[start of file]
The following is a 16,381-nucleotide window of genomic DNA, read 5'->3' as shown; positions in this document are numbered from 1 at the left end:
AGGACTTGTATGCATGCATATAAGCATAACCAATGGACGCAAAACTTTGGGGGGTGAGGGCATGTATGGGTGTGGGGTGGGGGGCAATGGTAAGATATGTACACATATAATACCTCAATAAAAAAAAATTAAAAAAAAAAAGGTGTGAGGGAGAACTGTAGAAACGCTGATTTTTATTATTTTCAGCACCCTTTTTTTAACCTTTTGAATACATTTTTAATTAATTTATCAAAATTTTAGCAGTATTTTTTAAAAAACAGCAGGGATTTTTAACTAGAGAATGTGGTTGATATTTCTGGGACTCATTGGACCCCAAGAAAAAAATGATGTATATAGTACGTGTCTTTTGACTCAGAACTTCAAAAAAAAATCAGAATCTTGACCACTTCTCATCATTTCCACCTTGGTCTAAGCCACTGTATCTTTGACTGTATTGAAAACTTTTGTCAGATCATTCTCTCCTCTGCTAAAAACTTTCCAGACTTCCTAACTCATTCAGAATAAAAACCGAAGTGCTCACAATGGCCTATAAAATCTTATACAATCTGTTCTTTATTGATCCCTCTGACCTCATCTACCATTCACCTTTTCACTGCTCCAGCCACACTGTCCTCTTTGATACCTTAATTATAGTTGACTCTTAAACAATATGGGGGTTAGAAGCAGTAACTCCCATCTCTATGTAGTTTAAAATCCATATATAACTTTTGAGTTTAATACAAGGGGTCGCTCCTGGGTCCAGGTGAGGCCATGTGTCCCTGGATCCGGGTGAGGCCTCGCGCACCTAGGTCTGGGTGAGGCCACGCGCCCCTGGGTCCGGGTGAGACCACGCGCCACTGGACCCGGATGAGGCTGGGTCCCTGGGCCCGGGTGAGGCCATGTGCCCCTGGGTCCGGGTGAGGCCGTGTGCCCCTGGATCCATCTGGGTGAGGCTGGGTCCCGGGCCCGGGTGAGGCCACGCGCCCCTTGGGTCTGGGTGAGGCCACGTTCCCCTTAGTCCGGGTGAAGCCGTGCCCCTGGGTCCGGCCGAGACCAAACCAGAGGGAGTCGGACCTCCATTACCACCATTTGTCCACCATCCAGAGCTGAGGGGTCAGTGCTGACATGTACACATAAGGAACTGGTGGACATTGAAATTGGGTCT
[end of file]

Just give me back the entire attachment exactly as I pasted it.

The following is a 16,381-nucleotide window of genomic DNA, read 5'->3' as shown; positions in this document are numbered from 1 at the left end:
AGGACTTGTATGCATGCATATAAGCATAACCAATGGACGCAAAACTTTGGGGGGTGAGGGCATGTATGGGTGTGGGGTGGGGGGCAATGGTAAGATATGTACACATATAATACCTCAATAAAAAAAAATTAAAAAAAAAAAGGTGTGAGGGAGAACTGTAGAAACGCTGATTTTTATTATTTTCAGCACCCTTTTTTTAACCTTTTGAATACATTTTTAATTAATTTATCAAAATTTTAGCAGTATTTTTTAAAAAACAGCAGGGATTTTTAACTAGAGAATGTGGTTGATATTTCTGGGACTCATTGGACCCCAAGAAAAAAATGATGTATATAGTACGTGTCTTTTGACTCAGAACTTCAAAAAAAAATCAGAATCTTGACCACTTCTCATCATTTCCACCTTGGTCTAAGCCACTGTATCTTTGACTGTATTGAAAACTTTTGTCAGATCATTCTCTCCTCTGCTAAAAACTTTCCAGACTTCCTAACTCATTCAGAATAAAAACCGAAGTGCTCACAATGGCCTATAAAATCTTATACAATCTGTTCTTTATTGATCCCTCTGACCTCATCTACCATTCACCTTTTCACTGCTCCAGCCACACTGTCCTCTTTGATACCTTAATTATAGTTGACTCTTAAACAATATGGGGGTTAGAAGCAGTAACTCCCATCTCTATGTAGTTTAAAATCCATATATAACTTTTGAGTTTAATACAAGGGGTCGCTCCTGGGTCCAGGTGAGGCCATGTGTCCCTGGATCCGGGTGAGGCCTCGCGCACCTAGGTCTGGGTGAGGCCACGCGCCCCTGGGTCCGGGTGAGACCACGCGCCACTGGACCCGGATGAGGCTGGGTCCCTGGGCCCGGGTGAGGCCATGTGCCCCTGGGTCCGGGTGAGGCCGTGTGCCCCTGGATCCATCTGGGTGAGGCTGGGTCCCGGGCCCGGGTGAGGCCACGCGCCCCTTGGGTCTGGGTGAGGCCACGTTCCCCTTAGTCCGGGTGAAGCCGTGCCCCTGGGTCCGGCCGAGACCAAACCAGAGGGAGTCGGACCTCCATTACCACCATTTGTCCACCATCCAGAGCTGAGGGGTCAGTGCTGACATGTACACATAAGGAACTGGTGGACATTGAAATTGGGTCT